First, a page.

Early Spanish Catholic influences in the Tuamotus

In two chapters entitled “The ‘remarkably European’ people of Fangatau” and “Vahitahi: land of the holy trinity,” Langdon quotes at length from an article on Tuamotuan religion by the Catholic missionary Albert Montiton, published in 1874, and from two Bishop Museum bulletins by Frank Stimson dealing with the same subject, and concludes that many of the supposedly native religious beliefs described therein are, in fact, Christian. Of course they are, and the explanation is extremely simple. From 1817 onwards, native Protestant evangelists spread the gospel, both orally and with the help of books printed in the Tahitian language, through the Tuamotu Islands. They were followed, in the 1840s, by Catholic and Mormon missionaries, who rapidly converted the - 121 last pagans. As for the “remarkably European” people of Fangatau and Fakahina, many of them had been taken to Mangareva as early as 1863 by Father Bruno and initiated into the mysteries of the Catholic faith before being returned to their home islands. 5 For Langdon, all this proselytising during the last century counts for nothing, and the only possible explanation he can see for the Christian intrusions in the native religious texts, as recorded by Montiton in the 1870s and by Stimson in the 1930s, is the hypothetical arrival among the Tuamotuan heathens of Spanish castaways in 1526! The ultimate proof offered by Langdon (p. 209) is that the Spanish word for God, Dios, is still in use in the Tuamotus, transformed, in accordance with Polynesian phonetic laws, into Kiho. There are only two difficulties with this theory. In the first place, Dios can never become anything else, phonetically, than Tio. In the second place, the god Kiho has never existed outside the imagination of Frank Stimson's paid informants. Let me only add that Langdon indicates Raroia as a stopping place for “descendants of castaways” en route to Fangatau and states that some even settled down there for good (pp. 56-7). Since I have supplied some of the photographs in The Lost Caravel, and since Langdon makes numerous quotations from my various books, his readers may get the impression that I agree with his views. I would have loved to supply Langdon, for whose achievements in other fields I have the highest esteem, with some substantial proofs, but the sand truth is that nowhere in the hundreds of historical traditions, sacred chants and genealogies which I collected on Raroia in 1949-51 is there the slightest shred of evidence in support of his contention that Hispano-Polynesians settled or visited the island.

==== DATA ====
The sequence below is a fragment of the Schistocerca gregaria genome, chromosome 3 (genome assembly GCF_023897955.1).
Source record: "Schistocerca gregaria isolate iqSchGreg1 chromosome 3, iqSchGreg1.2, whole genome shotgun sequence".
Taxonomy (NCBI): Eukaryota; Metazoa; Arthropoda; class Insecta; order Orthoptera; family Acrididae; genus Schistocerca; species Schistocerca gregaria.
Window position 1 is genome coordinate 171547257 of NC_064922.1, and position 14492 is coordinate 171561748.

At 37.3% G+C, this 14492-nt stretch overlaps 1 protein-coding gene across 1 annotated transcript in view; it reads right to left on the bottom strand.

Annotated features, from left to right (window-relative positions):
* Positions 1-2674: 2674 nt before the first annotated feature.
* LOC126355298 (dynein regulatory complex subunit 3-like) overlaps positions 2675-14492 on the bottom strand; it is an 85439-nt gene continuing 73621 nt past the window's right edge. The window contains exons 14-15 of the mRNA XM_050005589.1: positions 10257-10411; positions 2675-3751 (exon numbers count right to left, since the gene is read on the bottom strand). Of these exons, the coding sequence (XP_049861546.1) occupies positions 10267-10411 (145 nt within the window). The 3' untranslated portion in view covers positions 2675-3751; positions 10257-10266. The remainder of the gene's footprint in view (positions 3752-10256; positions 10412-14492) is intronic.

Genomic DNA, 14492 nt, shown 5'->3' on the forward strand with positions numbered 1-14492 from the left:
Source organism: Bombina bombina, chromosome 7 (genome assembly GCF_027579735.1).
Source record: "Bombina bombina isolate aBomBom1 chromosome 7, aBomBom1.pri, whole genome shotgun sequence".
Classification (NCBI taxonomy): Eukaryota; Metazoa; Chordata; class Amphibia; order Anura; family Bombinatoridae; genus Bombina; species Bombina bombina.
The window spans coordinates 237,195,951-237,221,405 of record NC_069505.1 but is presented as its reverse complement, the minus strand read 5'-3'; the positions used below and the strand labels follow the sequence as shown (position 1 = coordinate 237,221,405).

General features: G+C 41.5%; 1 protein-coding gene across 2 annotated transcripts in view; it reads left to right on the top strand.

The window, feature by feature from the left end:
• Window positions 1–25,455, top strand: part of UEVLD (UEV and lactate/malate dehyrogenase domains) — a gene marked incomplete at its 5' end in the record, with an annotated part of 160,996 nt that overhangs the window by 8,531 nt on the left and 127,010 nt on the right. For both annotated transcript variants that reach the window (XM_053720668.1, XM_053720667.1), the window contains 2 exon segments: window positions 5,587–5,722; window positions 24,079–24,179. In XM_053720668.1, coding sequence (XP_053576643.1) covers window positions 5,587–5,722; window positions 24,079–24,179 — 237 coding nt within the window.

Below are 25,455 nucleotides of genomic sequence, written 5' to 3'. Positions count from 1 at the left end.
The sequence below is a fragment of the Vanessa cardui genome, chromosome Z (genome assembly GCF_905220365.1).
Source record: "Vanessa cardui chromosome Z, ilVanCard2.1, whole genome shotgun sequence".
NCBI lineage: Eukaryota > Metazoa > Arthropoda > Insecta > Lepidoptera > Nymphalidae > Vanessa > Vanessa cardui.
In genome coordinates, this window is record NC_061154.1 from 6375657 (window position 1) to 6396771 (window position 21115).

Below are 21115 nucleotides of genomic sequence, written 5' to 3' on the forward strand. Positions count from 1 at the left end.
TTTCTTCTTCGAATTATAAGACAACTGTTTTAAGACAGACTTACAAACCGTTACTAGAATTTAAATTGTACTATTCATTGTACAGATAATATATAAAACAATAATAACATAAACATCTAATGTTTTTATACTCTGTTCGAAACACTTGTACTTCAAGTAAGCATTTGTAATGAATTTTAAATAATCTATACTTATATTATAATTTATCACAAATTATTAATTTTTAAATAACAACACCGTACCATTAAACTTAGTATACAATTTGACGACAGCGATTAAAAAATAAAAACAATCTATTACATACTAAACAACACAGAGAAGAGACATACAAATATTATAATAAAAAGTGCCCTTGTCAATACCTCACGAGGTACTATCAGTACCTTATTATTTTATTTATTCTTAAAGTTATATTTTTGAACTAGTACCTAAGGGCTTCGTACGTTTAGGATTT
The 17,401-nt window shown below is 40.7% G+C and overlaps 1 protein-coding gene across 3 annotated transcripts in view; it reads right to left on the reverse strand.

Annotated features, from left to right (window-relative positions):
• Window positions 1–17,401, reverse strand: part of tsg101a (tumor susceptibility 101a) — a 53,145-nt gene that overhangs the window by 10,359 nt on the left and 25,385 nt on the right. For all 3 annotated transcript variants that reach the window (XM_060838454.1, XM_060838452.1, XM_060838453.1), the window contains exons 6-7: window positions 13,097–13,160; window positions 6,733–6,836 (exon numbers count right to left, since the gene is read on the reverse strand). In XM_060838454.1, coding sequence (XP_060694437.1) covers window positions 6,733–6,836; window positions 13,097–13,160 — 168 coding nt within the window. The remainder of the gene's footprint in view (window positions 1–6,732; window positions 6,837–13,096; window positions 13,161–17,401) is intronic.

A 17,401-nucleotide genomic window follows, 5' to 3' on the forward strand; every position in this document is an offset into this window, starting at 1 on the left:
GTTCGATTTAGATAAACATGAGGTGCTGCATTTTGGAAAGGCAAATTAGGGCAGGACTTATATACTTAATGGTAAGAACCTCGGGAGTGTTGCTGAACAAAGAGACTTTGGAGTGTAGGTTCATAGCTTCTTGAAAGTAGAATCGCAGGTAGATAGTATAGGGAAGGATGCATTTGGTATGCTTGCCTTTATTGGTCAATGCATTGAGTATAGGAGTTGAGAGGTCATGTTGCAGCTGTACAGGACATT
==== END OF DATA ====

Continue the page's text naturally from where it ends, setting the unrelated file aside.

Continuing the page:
The great white chiefs of Opoa

In striking contrast to the strict orthodoxy observed by the Spanish castaways in the Tuamotus, they introduced in the Society Islands a bold new religious concept — the cult of Oro. This happened, according to Langdon, “a dozen or so generations before the arrival of Wallis, Bougainville and Cook,” (pp. 153-4), and the place they chose for their main settlement was, of course, Opoa, on the south-eastern side of Raiatea. Among their other achievements was the introduction of a superior canoe-building technique, although it would seem more logical for them to have taught the local population how to build Spanish caravels. For some strange reason, the castaways' chief did not have a Basque or Spanish name but was called Hiro. In exchange, his Polynesian wife was given a partly Spanish name: Vai-tu-maria!

Langdon's sources for these amazing revelations, are the well-known accounts of Orsmond-Henry's Ancient Tahiti and William Ellis' Polynesian Researches. Angry with myself for having missed information of such capital importance, I have just reread the portions of these books dealing with Opoa, Taputapuatea and Raiatea. The result is entirely negative. Not only are these authors completely silent about the arrival at Opoa of white-skinned foreigners 12 generations before the discovery of Tahiti, but they also fail to mention any other Hiro than the Polynesian chief and culture hero who lived in Raiatea 18 generations before 1767. As to his wife, her name was Vai-tu-marie and not the Spanish-smacking Vai-tu-maria. But she was perhaps of French extraction. . . .

As supporting evidence Langdon offers quotations culled from Ellis, Huguenin and Handy to the effect that the ruling ari'i class in the Society Islands was fair-skinned. Whereupon he engages in the following extraordinary dialectic reasoning: